in any language, and never upon subjects which did not have to do with
the nursery or the kitchen. Mrs. Scott felt that neither was worthy for
an instant of the brilliant give-and-take of her own conversation.

Beside the tall stranger Professor Myers looked like a fat and very dull
cherub. When Utterly addressed Mrs. Myers, with what was to Mrs. Scott
delightful courtesy, she looked upon his overtures with an emotion which
was plainly alarm. She answered him only with a shake of the head and a
faint smile which to Mrs. Scott savored of imbecility.

Before Mrs. Scott could "save him," as she phrased it, from the Myerses,
the Listers had come. At sight of Utterly in the midst of her friends,
Mrs. Lister gave a little gasp and tightened her grasp on her husband's

"Would you like to go home, mother?" asked Dr. Lister, himself annoyed.
"I'll make excuses for you, and Richard and I will go on."

"What's the matter?" asked Richard, from the other side of his mother.
Thus Mrs. Lister liked to walk and sit and live, beside and close to the
two whom she loved.

"Nothing is the matter," said she in an even tone, and, more erect than
ever, she mounted the steps and replied to Mrs. Scott's greetings. She
selected a chair as far from Mr. Utterly as possible. He, she was sure,
looked sorry to see her. Had he meant to conduct a sort of symposium
about Basil? But she had come in the nick of time and she would stay and
if necessary outstay him.

When Thomasina Davis arrived in her soft, flowing gray dress with her
great red fan in her hand, Utterly almost gave audible expression to his
favorite "By Jove!" Here was, at last, he said to himself, a real
person, here was some one with spirit and sense, and, unless he read all
signs wrongly, with a mind. There was a little stir among Mrs. Scott's
guests. Mrs. Lister's face lost its stiff look as she cried, "Why,
Thomasina, when did you come back?" Dr. Scott's face glowed, and Richard
and Cora sprang up from the step and escorted her in, one on each side.

Thomasina had a singularly bright glance and a singularly winning smile.
She bestowed them both upon the tall stranger who greeted her with the
lowest of bows. She wondered where Mrs. Scott had found this citizen of
the world. She did not accept the offer of his chair, but swept back to
sit by Mrs. Lister and to bestow upon Mrs. Myers just as beaming a
smile. Once established she talked to Mrs. Myers about her babies. She
spoke English and Mrs. Myers German, but there was perfect understanding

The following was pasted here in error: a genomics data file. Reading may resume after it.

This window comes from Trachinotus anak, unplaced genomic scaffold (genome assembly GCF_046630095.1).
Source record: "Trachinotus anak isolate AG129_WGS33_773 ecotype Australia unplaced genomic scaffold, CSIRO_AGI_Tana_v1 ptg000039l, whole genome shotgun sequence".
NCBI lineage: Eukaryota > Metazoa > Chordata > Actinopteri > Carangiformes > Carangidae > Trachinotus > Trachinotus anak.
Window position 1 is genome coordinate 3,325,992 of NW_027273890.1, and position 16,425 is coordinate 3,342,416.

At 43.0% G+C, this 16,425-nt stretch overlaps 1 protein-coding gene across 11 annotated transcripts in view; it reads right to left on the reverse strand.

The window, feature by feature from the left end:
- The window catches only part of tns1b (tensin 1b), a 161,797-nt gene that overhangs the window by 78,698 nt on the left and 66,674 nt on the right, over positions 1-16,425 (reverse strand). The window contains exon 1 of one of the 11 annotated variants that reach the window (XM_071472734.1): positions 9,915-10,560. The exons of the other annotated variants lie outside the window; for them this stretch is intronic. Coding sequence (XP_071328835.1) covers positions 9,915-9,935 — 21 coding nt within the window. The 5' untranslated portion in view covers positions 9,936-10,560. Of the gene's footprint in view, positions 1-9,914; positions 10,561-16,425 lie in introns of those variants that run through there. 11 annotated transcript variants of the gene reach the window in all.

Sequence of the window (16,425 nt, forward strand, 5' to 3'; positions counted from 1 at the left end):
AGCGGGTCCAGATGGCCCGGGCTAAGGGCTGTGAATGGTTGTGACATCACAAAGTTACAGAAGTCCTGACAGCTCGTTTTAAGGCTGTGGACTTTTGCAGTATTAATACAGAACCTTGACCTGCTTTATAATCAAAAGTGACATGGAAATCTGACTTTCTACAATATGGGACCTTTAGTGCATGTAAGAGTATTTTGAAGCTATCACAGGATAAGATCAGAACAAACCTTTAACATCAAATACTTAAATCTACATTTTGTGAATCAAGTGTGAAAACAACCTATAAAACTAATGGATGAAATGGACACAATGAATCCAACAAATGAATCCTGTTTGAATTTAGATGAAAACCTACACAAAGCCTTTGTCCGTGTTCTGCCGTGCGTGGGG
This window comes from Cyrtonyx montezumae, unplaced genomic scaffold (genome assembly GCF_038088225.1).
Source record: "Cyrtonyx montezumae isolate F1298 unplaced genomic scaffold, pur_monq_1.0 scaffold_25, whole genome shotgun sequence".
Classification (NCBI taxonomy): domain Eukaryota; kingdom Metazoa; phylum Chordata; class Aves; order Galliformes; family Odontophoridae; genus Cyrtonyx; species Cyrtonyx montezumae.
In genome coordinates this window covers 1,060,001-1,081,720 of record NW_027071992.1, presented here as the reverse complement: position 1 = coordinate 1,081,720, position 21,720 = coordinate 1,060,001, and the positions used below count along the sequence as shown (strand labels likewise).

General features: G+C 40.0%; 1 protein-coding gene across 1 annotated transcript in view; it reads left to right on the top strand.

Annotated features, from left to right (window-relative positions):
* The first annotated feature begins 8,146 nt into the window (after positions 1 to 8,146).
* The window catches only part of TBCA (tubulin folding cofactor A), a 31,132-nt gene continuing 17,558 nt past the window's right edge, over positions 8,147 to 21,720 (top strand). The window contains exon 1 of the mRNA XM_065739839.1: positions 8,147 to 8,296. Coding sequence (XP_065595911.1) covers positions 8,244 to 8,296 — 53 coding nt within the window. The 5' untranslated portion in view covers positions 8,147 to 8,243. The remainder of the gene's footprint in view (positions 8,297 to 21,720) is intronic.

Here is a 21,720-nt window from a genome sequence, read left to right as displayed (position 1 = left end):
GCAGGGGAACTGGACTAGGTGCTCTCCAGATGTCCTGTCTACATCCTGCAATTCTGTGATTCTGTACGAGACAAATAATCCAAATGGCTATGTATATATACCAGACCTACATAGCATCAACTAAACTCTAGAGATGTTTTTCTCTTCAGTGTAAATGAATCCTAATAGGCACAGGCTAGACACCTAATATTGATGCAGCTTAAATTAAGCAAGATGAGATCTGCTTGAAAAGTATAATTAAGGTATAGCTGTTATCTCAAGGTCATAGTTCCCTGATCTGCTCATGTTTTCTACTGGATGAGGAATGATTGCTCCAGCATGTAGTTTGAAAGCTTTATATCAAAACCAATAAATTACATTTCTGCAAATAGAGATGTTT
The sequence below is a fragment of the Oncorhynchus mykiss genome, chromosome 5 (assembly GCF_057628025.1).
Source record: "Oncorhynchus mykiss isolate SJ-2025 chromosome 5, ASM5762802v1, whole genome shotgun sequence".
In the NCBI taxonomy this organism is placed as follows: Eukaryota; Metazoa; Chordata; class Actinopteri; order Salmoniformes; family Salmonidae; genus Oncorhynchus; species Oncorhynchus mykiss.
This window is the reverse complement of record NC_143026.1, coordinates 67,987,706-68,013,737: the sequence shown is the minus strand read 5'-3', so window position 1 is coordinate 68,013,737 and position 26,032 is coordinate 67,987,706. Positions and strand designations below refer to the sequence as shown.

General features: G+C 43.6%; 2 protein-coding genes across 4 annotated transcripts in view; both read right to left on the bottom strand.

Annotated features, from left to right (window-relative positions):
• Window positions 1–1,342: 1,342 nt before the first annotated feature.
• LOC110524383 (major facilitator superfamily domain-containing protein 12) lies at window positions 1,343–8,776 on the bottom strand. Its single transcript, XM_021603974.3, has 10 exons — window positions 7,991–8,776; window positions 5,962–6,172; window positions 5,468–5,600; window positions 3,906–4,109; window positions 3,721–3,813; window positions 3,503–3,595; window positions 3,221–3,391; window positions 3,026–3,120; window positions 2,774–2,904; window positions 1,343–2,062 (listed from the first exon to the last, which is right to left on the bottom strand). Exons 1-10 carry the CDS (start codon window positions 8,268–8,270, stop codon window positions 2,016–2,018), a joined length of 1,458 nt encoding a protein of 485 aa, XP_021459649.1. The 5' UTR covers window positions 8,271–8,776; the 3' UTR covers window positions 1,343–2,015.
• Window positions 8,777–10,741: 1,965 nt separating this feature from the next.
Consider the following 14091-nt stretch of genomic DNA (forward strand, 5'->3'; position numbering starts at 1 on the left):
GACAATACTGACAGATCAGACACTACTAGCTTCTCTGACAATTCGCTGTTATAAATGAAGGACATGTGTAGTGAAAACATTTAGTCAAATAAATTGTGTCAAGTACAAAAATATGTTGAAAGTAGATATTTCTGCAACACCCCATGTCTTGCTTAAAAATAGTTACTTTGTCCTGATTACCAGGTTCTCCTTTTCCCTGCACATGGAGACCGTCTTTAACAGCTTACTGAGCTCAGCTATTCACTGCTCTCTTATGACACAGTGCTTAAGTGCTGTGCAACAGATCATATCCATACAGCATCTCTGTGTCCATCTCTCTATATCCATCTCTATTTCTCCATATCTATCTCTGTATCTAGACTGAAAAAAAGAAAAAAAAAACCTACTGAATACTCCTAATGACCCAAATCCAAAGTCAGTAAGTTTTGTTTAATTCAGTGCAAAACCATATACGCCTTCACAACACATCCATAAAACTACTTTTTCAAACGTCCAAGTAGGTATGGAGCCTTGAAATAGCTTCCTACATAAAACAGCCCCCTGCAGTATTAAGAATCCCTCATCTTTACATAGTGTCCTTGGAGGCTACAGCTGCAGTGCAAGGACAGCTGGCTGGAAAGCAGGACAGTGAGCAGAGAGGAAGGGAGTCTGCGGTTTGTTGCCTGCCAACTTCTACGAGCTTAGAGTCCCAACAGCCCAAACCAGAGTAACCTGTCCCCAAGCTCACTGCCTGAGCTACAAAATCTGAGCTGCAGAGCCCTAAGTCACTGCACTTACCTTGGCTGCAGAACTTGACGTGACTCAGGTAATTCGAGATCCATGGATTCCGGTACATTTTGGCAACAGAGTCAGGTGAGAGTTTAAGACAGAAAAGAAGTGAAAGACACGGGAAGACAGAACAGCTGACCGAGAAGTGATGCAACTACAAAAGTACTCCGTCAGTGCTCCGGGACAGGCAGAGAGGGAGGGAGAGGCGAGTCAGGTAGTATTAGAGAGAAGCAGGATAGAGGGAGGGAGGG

between them.

Dr. Green was the only guest who had not arrived. He had no patients at
this hour; indeed, he sat deliberately waiting until it drew near the
time when Waltonville customarily served its ice-cream. Upon arriving he
would take a sardonic delight in complimenting Dr. Scott upon the
excellence of his product. He believed that every married man had his
symbol of subjection, every Hercules his distaff. Dr. Scott's was an
ice-cream freezer. His failure to arrive on time did not disturb any
one, least of all his hostess. She established herself beside Utterly
and looked up at him with an expression which had been used long ago
with telling effect upon Dr. Scott, but which was now reserved for
persons of greater brilliancy and promise.

She asked leading questions, putting into practice for once the precept
that it is more polite to let others talk than to talk one's self. What
was being done in Boston in a literary way? She looked amazed, yet
became immediately sympathetic when Utterly laughed at Boston. Such
iconoclasm was daring and delightful. What, then, was doing in New York?
Utterly answered at length. As he had discoursed to Eleanor Bent, so he
now discoursed to Mrs. Scott and her guests, especially to Thomasina
Davis. American literature, if such a thing as American literature
could be said to exist, was in a parlous state. America had never done
much of importance. There were, of course, Poe and Whitman, but--

"But Longfellow!" cried Mrs. Scott.

Utterly laughed.

"A few sonnets! You don't take Longfellow seriously, my dear Mrs.

Up to this moment Mrs. Scott had taken Longfellow very seriously indeed.

"And Bryant! And Whittier!" she cried in more explosive tones.
"'Thanatopsis,' Mr. Utterly! And 'Snow-Bound'!"

"The feeble expression of a little talent at peace with itself and the

"Oh, naughty, naughty!" cried Mrs. Scott, playfully. "You astonish me!"
She looked about at her neighbors as if to say, "Oh, see what I've got!"

No one else made any response. If silence is a tribute to eloquence and
a plea for further utterance, Utterly was thoroughly justified in going
on. He could see the shimmer of Thomasina's beautiful dress, the slow
waving to and fro of her great fan, and once or twice the gleam of her
bright eyes. He fancied that Thomasina hung upon his words. He sought to
surpass himself, and little by little he shed his veneer of fine
manners. To the mouth agape beside him he brought large mouthfuls. There
were anecdotes of celebrated writers, true and untrue, pleasant and
unpleasant, new and ancient, widely circulated or unknown, published and
sometimes not fit for publication. This man, the author of peculiarly
spiritual essays and exhortations, was in private life peculiarly
unspiritual and evil. For a day each week his long-suffering wife
imprisoned him in a room and the next day herself carried the products
of his sober meditation to the publishers so that she and her children
might live. The last chapters of Lawrence Miller's brilliant novel had
been written in prison. Edward Dillingham did not dare to leave a little
Western town where, unknown, he had found for many years a haven.

But the moral state of American writers was, as Utterly pictured it,
nothing to compare with that of literary men abroad. He wandered now
into the past and demolished famous reputations, as sacred in